Tavern has received several emerging-artist honors including being named an American Craft Council Searchlight Artist. Her jewelry has been published in numerous books such as New Rings and 500 Silver Jewelry Designs and was featured on the cover of Metalsmith Magazine’s 2012 “Exhibition in Print” edition.
Susie Ganch is an associate professor and head of the Metals Program at Virginia Commonwealth University in Richmond, Virginia. She is also the director of Radical Jewelry Makeover, an international traveling community jewelry mining and recycling project. Join us Tuesday, April 2, from 3:15 to 4:15 p.m.
Events will continue throughout the year and conclude fall 2013, with an open house, more exhibitions, and a lecture by CCA alumnus Mike Holmes (co-owner of Velvet da Vinci in San Francisco).
(See the Jewelry / Metal Arts calendar of events for specific information about each event, including last-minute changes.)
Studying Craft Remains Essential to an Arts Education
"As technology increasingly takes over our lives," explains faculty member Deborah Lozier, "there is no replacement for 'hands-on' learning. When I get design students in my classes, I am so excited for them. Taking a metals class gives them such an edge. They understand the properties and processes from the inside out and can use this knowledge to be better designers, because they cannot design with principles they do not know exist. Understanding materials needs to happen directly, by experiencing cause and effect. There is no app for handmade."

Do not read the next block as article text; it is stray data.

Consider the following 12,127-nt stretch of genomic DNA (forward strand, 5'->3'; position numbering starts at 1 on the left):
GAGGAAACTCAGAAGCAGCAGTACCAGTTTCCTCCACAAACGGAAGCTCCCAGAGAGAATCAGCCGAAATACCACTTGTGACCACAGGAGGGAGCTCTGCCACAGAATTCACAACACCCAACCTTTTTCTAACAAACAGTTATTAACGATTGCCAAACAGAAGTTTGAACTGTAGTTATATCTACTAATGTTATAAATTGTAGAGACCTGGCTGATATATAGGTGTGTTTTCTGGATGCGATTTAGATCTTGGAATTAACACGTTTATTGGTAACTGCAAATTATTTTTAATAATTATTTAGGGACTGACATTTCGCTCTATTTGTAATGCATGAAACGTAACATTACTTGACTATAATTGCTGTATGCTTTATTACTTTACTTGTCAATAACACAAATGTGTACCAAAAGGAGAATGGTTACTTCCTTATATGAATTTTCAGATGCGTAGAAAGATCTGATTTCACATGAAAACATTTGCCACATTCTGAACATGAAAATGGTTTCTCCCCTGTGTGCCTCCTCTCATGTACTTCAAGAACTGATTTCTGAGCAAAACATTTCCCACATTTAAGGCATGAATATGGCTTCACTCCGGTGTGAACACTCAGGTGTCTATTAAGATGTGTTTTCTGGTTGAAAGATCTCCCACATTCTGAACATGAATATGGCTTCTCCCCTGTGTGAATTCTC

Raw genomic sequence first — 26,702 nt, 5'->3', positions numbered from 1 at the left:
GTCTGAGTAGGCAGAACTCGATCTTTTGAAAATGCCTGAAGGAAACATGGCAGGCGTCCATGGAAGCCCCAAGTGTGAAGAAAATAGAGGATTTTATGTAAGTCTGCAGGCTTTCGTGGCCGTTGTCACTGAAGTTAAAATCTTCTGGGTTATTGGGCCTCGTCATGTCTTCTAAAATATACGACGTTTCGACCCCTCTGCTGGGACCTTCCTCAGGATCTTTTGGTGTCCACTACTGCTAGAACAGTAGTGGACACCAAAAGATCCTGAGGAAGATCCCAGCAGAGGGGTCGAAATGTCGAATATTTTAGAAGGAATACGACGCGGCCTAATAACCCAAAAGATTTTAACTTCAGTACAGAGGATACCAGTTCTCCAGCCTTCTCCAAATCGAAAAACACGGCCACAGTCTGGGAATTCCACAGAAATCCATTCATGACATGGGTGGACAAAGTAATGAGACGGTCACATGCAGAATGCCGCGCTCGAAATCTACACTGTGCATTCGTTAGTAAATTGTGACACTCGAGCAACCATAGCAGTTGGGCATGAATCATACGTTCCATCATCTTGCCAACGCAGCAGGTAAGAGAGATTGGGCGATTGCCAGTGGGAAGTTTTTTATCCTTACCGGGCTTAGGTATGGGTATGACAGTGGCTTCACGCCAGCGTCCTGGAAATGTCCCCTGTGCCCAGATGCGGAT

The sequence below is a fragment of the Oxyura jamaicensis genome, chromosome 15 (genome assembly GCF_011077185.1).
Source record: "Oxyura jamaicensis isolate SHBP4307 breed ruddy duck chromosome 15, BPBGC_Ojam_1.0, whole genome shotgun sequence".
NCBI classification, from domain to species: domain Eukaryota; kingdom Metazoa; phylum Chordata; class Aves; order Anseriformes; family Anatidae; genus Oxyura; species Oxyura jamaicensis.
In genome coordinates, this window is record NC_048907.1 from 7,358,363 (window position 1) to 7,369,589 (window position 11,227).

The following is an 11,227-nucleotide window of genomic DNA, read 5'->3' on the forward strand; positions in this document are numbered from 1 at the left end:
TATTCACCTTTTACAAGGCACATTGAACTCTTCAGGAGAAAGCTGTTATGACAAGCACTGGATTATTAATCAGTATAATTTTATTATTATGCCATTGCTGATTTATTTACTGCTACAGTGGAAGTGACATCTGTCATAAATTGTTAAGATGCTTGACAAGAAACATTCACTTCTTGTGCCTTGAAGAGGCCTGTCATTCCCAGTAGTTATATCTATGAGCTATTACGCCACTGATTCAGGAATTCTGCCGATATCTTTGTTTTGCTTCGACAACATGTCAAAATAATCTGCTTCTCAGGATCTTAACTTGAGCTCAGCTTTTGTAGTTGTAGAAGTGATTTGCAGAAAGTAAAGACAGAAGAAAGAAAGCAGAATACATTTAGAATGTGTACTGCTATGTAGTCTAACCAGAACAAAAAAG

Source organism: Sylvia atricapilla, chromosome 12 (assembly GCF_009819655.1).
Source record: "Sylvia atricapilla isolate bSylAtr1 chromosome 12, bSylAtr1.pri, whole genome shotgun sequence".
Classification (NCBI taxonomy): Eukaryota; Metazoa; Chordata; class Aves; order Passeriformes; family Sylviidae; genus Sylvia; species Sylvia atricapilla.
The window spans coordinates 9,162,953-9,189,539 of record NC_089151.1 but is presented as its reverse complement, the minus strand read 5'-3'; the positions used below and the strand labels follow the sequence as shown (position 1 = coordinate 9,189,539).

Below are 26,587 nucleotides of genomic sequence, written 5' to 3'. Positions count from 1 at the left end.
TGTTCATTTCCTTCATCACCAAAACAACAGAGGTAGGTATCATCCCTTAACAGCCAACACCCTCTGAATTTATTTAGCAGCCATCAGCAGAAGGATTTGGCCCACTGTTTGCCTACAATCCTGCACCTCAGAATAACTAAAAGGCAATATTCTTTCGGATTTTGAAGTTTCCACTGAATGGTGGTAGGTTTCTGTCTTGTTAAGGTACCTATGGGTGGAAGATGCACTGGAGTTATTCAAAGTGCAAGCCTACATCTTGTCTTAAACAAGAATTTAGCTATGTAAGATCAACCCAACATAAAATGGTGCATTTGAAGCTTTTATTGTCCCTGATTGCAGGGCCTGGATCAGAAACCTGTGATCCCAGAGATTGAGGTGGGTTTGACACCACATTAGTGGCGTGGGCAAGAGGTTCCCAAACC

Finding the Artist's Voice
CCA's Jewelry / Metal Arts Program encourages personal expression through the creation of jewelry, functional objects, and sculpture. Students have the opportunity to explore a variety of processes and materials through courses taught by nationally and internationally renowned faculty. It builds on a foundation of traditional and contemporary metalsmithing practices to engage students and challenge them to discover their artistic voice.
"As professors we all try to help the students find their artistic voice in an unique and individual way," explains Arima. "Their voices are directed by each student and guided and pushed by the faculty. The students graduate with a portfolio that will help them to the next place -- whether it be grad school, their own business, etc."
"Jewelry / Metal Arts is part of a living legacy of craft at CCA," states da Silva. "We combine exceptional instruction in the fundamentals of the medium with innovative upper-level workshops that invite students to address contemporary conceptual, social, and environmental issues through craft processes. Students leave with such a strong foundation technically, conceptually, and intellectually. We don't just teach the how, we focus on the why of making.
"Our strong legacy is demonstrated by the work of our students, faculty, and alumni. Our students never cease to amaze us with their innovative approaches, creativity, and passion for the field."
Mark Your Calendar
Join us for a year of Reflection: 100 and see how the college's goals and vision remain as deeply committed to craft today as they were a century ago.
Follow the Jewelry / Metal Arts calendar of events throughout the year for up-to-date event information.
Support for this exhibition is provided by the Society of North American Goldsmiths and Tecoah Bruce (Painting/Drawing 1974, MAEd 1979) and Thomas Bruce.